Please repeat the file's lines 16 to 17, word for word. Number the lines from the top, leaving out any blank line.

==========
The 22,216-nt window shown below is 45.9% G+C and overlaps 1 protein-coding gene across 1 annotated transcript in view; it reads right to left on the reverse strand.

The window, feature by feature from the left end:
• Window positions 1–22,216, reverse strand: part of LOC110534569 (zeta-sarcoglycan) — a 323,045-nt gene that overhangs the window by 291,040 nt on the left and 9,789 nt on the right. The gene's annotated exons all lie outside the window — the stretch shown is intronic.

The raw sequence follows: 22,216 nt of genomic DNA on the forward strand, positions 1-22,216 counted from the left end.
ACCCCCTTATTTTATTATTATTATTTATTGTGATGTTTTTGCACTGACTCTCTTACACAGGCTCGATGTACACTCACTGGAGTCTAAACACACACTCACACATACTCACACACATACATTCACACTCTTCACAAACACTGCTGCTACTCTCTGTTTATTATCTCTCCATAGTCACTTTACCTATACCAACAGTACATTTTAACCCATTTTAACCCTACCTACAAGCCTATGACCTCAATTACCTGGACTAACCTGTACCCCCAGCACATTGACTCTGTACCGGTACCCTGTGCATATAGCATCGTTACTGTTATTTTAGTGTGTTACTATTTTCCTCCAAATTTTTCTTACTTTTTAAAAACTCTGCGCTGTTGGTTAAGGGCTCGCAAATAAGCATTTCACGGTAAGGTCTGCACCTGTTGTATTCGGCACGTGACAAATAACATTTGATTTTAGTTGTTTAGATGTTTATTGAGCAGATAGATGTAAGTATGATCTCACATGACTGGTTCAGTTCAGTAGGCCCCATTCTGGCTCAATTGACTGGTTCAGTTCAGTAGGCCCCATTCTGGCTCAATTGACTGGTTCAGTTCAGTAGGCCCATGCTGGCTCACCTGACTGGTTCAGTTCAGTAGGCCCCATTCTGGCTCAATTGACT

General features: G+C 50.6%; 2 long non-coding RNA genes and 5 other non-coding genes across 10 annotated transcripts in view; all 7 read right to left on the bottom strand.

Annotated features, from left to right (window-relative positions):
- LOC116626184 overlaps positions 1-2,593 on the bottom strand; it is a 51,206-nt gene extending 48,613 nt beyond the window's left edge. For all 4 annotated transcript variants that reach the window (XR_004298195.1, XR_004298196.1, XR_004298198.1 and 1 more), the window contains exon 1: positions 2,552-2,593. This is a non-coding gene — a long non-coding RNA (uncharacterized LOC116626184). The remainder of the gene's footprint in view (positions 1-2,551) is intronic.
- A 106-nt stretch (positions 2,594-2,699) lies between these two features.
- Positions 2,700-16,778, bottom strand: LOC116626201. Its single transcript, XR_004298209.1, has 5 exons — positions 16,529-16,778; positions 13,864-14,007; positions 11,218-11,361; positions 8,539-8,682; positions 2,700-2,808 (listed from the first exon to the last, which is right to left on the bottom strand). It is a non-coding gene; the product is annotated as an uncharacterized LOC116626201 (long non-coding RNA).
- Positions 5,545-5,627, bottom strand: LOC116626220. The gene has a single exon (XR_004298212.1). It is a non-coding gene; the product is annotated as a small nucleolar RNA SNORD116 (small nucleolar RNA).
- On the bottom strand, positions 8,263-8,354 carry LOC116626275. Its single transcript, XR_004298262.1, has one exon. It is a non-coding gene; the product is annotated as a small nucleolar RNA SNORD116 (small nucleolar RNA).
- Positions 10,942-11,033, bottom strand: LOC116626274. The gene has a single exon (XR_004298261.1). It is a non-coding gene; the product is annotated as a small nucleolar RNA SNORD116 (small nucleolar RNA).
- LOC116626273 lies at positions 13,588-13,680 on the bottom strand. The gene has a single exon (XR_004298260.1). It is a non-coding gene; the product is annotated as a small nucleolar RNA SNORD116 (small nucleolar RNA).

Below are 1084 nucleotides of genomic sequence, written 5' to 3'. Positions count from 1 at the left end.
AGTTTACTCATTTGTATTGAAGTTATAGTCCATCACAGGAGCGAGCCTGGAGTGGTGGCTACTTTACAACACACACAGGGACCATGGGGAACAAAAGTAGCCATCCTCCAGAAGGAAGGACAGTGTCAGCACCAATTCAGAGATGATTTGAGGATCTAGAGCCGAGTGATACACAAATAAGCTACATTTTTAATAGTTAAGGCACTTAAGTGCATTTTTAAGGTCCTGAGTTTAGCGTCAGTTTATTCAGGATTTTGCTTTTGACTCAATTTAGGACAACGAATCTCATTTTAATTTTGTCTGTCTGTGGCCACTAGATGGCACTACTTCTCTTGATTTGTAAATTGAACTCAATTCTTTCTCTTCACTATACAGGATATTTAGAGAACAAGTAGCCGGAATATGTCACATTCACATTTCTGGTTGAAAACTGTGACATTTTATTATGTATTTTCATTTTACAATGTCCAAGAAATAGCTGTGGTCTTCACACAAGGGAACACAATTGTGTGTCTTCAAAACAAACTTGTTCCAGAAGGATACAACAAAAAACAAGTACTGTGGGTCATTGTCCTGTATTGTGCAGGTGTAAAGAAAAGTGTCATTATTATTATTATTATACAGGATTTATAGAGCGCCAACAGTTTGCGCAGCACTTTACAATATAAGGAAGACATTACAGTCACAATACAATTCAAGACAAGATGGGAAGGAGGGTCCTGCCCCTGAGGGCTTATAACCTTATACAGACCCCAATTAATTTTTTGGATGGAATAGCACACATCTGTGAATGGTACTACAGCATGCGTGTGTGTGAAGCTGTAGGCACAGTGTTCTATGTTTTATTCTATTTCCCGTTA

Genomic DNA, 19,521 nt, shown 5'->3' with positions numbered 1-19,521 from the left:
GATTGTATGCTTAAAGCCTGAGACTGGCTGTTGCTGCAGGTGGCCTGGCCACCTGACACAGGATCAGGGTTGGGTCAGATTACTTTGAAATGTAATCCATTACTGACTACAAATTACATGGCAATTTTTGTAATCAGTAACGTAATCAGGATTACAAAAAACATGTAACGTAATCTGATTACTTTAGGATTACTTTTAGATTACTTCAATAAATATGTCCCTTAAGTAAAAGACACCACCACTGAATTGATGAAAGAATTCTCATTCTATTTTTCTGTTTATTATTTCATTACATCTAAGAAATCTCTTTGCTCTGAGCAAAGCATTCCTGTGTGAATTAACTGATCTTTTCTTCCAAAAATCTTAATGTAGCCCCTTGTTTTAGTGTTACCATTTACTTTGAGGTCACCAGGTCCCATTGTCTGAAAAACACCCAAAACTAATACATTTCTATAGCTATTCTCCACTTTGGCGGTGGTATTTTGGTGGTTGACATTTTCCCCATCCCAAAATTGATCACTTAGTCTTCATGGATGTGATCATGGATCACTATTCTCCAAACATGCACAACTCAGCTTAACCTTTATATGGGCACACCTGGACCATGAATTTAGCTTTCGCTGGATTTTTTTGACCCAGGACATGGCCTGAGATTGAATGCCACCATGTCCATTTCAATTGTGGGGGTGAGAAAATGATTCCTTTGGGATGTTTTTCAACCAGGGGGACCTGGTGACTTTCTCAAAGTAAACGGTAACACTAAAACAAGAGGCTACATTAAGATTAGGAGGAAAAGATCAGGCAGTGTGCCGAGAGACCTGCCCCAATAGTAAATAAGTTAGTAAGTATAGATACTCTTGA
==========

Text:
AGTTTACTCATTTGTATTGAAGTTATAGTCCATCACAGGAGCGAGCCTGGAGTGGTGGCTACTTTACAACACACACAGGGACCATGGGGAACAAAAGTAGCCATCCTCCAGAAGGAAGGACAGTGTCAGCACCAATTCAGAGATGATTTGAGGATCTAGAGCCGAGTGATACACAAATAAGCTACATTTTTAATAGTTAAGGCACTTAAGTGCATTTTTAAGGTCCTGAGTTTAGCGTCAGTTTATTCAGGATTTTGCTTTTGACTCAATTTAGGACAACGAATCTCATTTTAATTTTGTCTGTCTGTGGCCACTAGATGGCACTACTTCTCTTGATTTGTAAATTGAACTCAATTCTTTCTCTTCACTATACAGGATATTTAGAGAACAAGTAGCCGGAATATGTCACATTCACATTTCTGGTTGAAAACTGTGACATTTTATTATGTATTTTCATTTTACAATGTCCAAGAAATAGCTGTGGTCTTCACACAAGGGAACACAATTGTGTGTCTTCAAAACAAACTTGTTCCAGAAGGATACAACAAAAAACAAGTACTGTGGGTCATTGTCCTGTATTGTGCAGGTGTAAAGAAAAGTGTCATTATTATTATTATTATACAGGATTTATAGAGCGCCAACAGTTTGCGCAGCACTTTACAATATAAGGAAGACATTACAGTCACAATACAATTCAAGACAAGATGGGAAGGAGGGTCCTGCCCCTGAGGGCTTATAACCTTATACAGACCCCAATTAATTTTTTGGATGGAATAGCACACATCTGTGAATGGTACTACAGCATGCGTGTGTGTGAAGCTGTAGGCACAGTGTTCTATGTTTTATTCTATTTCCCGTTA

Genomic DNA, 19,521 nt, shown 5'->3' with positions numbered 1-19,521 from the left: